Fantastic! I'm an amateur pianist( unfortunately mostly solo). I look forward to your insights into the music you've played.

    BBC Radio 3 is my local station and is a fantastic resource. They do classical and jazz mostly with some world music thrown in to the mix. Live music in the afternoon and evenings with some DJ led commercial recordings in the mornongs.



    Ray
     
  11. fiddlefye

    fiddlefye Senior Member

    I've always loved BBC Radio 3 and listened to it whenever I've been in the UK. I listen online once in awhile as well. CBC Radio 2 used to be quite good, but the classical shows have gone much more mainstream in their music selection and I've heard or more often played most of the choices many, many times. They do have some good Canadian folk programming and if I want to tune into what's going on in the Canadian pop world it is good.

    We've been in the process of renovations for a couple of years now and I do suspect that when it is all done and my LPs and CDs really well organized I'll be listening to them rather more.
     
  12. Juncers

    Juncers Senior Member

    Sorabji--Piano Music
    Michael Habermann

    Disc 1:

    1. 2 Piano Pieces, KSS 17: No. 1, In the Hothouse
    2. 2 Piano Pieces, KSS 17: No. 2, Toccata
    3. Fantaisie Espagnole, KSS 19
    4. Valse-Fantaisie, KSS 40 "Hommage à Johann Strauss"
    5. 3 Pastiches for Piano, KSS 31: No. 1, Hindu Merchant's Song (After Rimsky-Korsakov's Sadko)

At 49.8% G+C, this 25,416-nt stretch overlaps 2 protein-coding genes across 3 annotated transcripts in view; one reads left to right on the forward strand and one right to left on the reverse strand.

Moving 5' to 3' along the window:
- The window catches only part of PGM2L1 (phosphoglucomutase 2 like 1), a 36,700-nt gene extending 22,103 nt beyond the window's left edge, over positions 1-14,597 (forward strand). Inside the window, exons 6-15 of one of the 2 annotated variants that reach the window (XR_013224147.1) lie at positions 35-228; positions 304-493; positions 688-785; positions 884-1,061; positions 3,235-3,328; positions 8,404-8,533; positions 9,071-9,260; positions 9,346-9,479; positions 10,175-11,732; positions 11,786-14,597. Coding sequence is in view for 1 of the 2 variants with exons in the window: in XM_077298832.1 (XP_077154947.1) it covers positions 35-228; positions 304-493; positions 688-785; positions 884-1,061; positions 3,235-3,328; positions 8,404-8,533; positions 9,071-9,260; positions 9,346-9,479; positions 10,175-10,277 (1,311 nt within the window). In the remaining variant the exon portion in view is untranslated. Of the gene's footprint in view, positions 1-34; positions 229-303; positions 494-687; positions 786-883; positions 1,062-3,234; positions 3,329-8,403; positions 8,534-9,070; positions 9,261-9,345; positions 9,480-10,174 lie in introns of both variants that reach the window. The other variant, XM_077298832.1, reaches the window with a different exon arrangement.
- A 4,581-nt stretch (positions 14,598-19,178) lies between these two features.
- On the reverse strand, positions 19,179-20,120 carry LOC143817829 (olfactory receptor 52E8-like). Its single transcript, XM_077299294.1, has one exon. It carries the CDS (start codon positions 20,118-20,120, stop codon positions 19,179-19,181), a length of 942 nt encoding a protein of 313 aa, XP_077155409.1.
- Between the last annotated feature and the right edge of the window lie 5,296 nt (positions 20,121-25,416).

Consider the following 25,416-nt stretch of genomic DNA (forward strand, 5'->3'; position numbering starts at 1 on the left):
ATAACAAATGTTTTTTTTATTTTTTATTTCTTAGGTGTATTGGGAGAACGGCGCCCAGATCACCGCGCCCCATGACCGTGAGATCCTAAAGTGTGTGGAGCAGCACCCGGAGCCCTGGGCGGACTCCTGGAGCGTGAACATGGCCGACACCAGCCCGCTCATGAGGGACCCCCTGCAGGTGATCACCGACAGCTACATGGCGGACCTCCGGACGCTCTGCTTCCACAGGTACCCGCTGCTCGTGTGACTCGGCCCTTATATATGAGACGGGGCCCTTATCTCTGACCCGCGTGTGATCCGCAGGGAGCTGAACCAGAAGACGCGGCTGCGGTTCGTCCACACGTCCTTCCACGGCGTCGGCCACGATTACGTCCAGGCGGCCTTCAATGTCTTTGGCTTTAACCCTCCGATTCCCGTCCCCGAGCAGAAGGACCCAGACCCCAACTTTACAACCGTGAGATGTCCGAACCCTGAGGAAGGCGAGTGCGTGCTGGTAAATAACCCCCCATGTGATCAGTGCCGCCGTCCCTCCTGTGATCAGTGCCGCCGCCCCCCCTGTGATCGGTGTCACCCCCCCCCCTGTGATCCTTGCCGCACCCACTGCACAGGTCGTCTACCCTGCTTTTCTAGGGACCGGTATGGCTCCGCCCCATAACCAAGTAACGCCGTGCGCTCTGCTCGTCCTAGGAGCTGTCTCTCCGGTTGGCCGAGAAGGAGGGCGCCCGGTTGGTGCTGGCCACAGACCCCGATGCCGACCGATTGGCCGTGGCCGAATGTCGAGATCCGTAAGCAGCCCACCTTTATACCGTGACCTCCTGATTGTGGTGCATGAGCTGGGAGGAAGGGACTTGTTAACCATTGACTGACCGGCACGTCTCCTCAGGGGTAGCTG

6. 3 Pastiches for Piano, KSS 31: No. 2, Habanera (After Bizet's Carmen)
    7. 3 Pastiches for Piano, KSS 31: No. 3, Waltz (After Chopin's Waltz in D-Flat Major, Op. 64 No. 1)
    8. A la manière de Sorabji "Au clair de la lune"

    Disc 2:

    1. Le jardin parfumé, KSS 35
    2. Djâmî, KSS 47
    3. Gulistin, KSS 63

    Disc 3:


    1. Opus Clavicembalisticum, KSS 50: I. Introito - II. Preludio-Corale
    2. Prelude
    3. Prelude, Interlude & Fugue, KSS 25: Interlude
    4. Prelude, Interlude & Fugue, KSS 25: Fugue
    5. Fragment for Harold Rutland, KSS 43
    6. Fantasiettina sul nome illustre dell'egregio poeta Christopher Grieve ossia Hugh M'Diarmid, KSS 83
    7. Quære reliqua hujus materiei inter secretiora, KSS 62
    8. St. Bertrand de Comminges, KSS 64



    This was a very interesting box set. I never really heard anything by Sorabji before, making this a bit of a gamble.

    Polyrythmic,employing just about every musical form stretching back to the baroque, at times tonal then atonal with amazing ornamentation then complete sparsity,, this is definitely an acquired taste.

    BUT

    If you like your solo piano constructions complicated and intricate (I do !!),and you're looking for something a bit different, you may like this.

    Ray
     
  13. mfrench

    mfrench Senior Member

    Harmonia Baroque Players
    Feb.13.2005
    Newport Harbor Lutheran Church
    NB, CA.

    An early baroque and renaissance music concert.
    A "wet" room with long reverb decay.
    Soft morning music.
     
  14. Juncers

    Juncers Senior Member

    Handel--Organ Concertos Op 4 & 7
    I Sokol
    Slovak Chamber Orchestra
    B Warchal

    Handel invented the Organ Concerto as a way to get more " bums on seats " for his orotorios. Played during the intermissions, the chance for the public to hear a world class organist as well as his latest opera became a commercial advantage in an increasingly competitive London music scene. All his famous organ concertos are on these CDs.

    There are more famous organists than Mr. Sokol (Eastern European and not accessible to the West for most of his career) , but he is a master of his instrument and you lose little by not having a "name" organist playing these concertos.


    Ray
     
  15. Juncers

    Juncers Senior Member

    About 10 years ago, I was asked on another site to outline a few general guidelines on how a novice might approach classical music with a minimum of fuss and bother while avoiding the usual novice mistakes.